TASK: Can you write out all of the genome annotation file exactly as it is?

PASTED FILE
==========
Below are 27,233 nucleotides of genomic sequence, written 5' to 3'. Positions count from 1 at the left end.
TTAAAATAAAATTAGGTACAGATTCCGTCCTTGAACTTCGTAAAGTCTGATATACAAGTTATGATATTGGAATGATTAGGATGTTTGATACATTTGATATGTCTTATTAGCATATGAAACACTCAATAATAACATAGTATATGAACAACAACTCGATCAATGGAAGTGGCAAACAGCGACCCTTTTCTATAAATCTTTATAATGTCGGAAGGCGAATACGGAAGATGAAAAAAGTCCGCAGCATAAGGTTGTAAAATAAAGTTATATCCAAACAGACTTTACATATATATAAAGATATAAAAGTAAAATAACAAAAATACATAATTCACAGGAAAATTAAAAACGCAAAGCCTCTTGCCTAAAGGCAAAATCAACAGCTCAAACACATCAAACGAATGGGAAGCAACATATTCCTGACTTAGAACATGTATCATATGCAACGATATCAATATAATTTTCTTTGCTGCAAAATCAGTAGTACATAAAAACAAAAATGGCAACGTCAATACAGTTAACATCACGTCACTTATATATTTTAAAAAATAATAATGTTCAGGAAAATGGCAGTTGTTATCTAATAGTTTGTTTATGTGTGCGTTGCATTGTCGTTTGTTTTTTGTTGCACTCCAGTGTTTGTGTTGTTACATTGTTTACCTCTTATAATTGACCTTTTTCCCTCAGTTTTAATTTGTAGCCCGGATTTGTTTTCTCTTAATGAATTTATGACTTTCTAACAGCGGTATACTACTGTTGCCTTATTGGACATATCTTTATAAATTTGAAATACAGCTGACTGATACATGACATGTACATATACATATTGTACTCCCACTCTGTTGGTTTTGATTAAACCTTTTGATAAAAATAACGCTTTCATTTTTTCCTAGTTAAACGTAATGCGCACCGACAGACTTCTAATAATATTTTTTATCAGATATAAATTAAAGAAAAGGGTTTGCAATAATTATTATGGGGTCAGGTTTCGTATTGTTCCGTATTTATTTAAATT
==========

Below are 27,233 nucleotides of genomic sequence, written 5' to 3'. Positions count from 1 at the left end.
TTAAAATAAAATTAGGTACAGATTCCGTCCTTGAACTTCGTAAAGTCTGATATACAAGTTATGATATTGGAATGATTAGGATGTTTGATACATTTGATATGTCTTATTAGCATATGAAACACTCAATAATAACATAGTATATGAACAACAACTCGATCAATGGAAGTGGCAAACAGCGACCCTTTTCTATAAATCTTTATAATGTCGGAAGGCGAATACGGAAGATGAAAAAAGTCCGCAGCATAAGGTTGTAAAATAAAGTTATATCCAAACAGACTTTACATATATATAAAGATATAAAAGTAAAATAACAAAAATACATAATTCACAGGAAAATTAAAAACGCAAAGCCTCTTGCCTAAAGGCAAAATCAACAGCTCAAACACATCAAACGAATGGGAAGCAACATATTCCTGACTTAGAACATGTATCATATGCAACGATATCAATATAATTTTCTTTGCTGCAAAATCAGTAGTACATAAAAACAAAAATGGCAACGTCAATACAGTTAACATCACGTCACTTATATATTTTAAAAAATAATAATGTTCAGGAAAATGGCAGTTGTTATCTAATAGTTTGTTTATGTGTGCGTTGCATTGTCGTTTGTTTTTTGTTGCACTCCAGTGTTTGTGTTGTTACATTGTTTACCTCTTATAATTGACCTTTTTCCCTCAGTTTTAATTTGTAGCCCGGATTTGTTTTCTCTTAATGAATTTATGACTTTCTAACAGCGGTATACTACTGTTGCCTTATTGGACATATCTTTATAAATTTGAAATACAGCTGACTGATACATGACATGTACATATACATATTGTACTCCCACTCTGTTGGTTTTGATTAAACCTTTTGATAAAAATAACGCTTTCATTTTTTCCTAGTTAAACGTAATGCGCACCGACAGACTTCTAATAATATTTTTTATCAGATATAAATTAAAGAAAAGGGTTTGCAATAATTATTATGGGGTCAGGTTTCGTATTGTTCCGTATTTATTTAAATT